Pride and Prejudice: The Story of Rabbi Israel of Salant’s Musar Movement
“Fart Proudly” (also titled “A Letter to a Royal Academy About Farting”, and in some cases “To the Royal Academy of Farting”) is an essay published in 1781 by Benjamin Franklin, who served as the American ambassador to France at the time, about the study of wind passing.
Franklin published the essay as a response to an invitation he had received from the Brussel’s Royal Academy. Resenting everything about the European academic sphere’s pomposity, pretentiousness, and narcissism, he composed a sarcastic work in which he suggested to specify funds for studying ways to improve the smell of human farts, in order to produce perfume for commercial use.
If you are not slightly familiar with Franklin’s biography you might take him for a rude fellow with a bit of humor. But that surely wasn’t the case. Benjamin Franklin, one of the founding fathers of America, is known for having dedicated his life to pursuing moral perfection, towards a methodical removal of all moral vices.
One of his techniques relied on a method he developed, called The Thirteen Virtues Chart, among which were sincerity and humility. He did not care for pompous scholars and upon encountering them he used a blunt sarcastic tone, hence the farts essay.
What we wish to do, however, is not to discuss wind passing, but rather to explain how The Thirteen Virtues Chart by Franklin evolved during the 19th century into a fascinating Jewish ethical movement called “Musar”, founded by rabbi Israel of Salant (Salanter) in eastern Europe.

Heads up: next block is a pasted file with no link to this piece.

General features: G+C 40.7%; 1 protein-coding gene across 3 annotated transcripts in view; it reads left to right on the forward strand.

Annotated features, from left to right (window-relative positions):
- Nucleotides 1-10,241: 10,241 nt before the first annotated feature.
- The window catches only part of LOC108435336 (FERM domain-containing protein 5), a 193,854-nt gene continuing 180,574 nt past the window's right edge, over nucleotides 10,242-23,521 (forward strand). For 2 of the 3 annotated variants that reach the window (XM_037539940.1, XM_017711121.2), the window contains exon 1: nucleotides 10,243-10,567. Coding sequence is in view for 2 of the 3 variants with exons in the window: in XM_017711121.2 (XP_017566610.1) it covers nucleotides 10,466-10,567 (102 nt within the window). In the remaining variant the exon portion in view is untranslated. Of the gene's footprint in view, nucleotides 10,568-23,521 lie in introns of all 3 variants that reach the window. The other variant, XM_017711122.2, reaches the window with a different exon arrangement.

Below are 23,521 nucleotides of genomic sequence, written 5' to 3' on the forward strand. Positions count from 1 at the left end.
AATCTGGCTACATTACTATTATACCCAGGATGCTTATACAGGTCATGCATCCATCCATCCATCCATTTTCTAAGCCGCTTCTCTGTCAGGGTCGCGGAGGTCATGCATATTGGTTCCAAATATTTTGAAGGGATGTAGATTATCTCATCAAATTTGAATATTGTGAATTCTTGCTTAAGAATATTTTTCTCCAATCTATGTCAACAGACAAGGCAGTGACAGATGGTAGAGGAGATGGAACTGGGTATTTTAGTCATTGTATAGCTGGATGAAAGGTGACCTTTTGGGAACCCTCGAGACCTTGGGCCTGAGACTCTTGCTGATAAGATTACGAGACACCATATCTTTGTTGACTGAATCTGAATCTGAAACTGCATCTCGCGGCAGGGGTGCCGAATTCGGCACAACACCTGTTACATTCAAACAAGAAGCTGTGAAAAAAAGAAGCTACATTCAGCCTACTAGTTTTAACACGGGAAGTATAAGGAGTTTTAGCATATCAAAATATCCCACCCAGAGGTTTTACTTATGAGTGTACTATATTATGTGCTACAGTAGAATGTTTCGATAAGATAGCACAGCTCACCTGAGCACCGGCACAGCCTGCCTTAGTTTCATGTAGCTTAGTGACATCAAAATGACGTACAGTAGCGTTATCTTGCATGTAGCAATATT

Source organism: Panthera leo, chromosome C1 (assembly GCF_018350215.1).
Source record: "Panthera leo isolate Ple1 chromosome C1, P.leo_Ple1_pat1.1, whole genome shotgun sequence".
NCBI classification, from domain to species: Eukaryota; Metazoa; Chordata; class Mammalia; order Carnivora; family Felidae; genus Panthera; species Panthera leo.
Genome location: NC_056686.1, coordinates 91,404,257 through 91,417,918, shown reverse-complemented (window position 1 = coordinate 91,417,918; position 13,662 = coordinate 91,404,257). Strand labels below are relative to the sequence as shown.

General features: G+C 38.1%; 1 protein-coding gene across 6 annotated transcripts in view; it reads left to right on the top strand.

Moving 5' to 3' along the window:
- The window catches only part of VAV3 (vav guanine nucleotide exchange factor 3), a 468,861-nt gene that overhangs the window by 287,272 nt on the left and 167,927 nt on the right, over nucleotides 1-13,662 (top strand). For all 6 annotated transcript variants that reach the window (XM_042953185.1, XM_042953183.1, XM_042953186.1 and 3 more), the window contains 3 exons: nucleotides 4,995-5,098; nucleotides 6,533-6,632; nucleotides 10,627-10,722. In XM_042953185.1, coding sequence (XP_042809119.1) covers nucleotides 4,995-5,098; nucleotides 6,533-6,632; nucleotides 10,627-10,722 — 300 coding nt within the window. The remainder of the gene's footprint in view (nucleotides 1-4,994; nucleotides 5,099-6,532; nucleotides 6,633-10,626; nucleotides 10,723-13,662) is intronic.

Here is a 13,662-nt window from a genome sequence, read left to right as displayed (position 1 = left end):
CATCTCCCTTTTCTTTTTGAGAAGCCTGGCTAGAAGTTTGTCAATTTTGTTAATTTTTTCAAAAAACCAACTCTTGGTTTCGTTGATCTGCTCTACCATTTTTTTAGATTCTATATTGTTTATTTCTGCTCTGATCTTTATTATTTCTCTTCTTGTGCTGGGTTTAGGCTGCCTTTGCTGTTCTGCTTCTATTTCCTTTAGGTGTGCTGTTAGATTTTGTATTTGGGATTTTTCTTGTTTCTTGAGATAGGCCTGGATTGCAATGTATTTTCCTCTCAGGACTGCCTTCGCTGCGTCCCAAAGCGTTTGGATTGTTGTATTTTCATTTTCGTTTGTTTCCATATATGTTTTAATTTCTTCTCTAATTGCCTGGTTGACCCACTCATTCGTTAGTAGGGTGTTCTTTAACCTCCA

Rabbi Israel of Salant, born in Zagare in north Lithuania in 1810, was a prodigy. At the age of 12, he went to study in the Salant yeshiva with rabbi Zvi Broide and soon made a reputation as a great Torah scholar. While in the yeshiva, he met rabbi Yoseph Zundel of Salant, who introduced him to the Jewish Musar doctrine – which changed his life.
A slight off-topic deviation is now in order:
The formal Jewish theology, represented by Chazal (our sages), perceived moral as a sphere completely detached from what occurs inside the human soul. They did not care whether the worshipper ponders over some mushrooms pizza while praying or wearing tefillin, as long as he performs the practice. “Greater is one who is commanded to do a mitzva and performs it than one who is not commanded to do a mitzva and performs it”, is considered one of the well-known rules in the Talmud, as well as Rava’s ruling in masekhet Rosh Hashana, that the commandments do not require any intent. Chazal’s ethics is all about one’s duties, rather than virtues and sincere intentions. They believed that the things we do automatically represent us far more than deeds that derive from the intent of the heart, therefore they focused on actions. The habit matters more than one’s feelings while practicing it. Chazal left the sphere of the internal soul to their main opponent – Christianity. In the words of Paul: Judaism represents Israel of the flesh, while Christianity represents Israel of the spirit.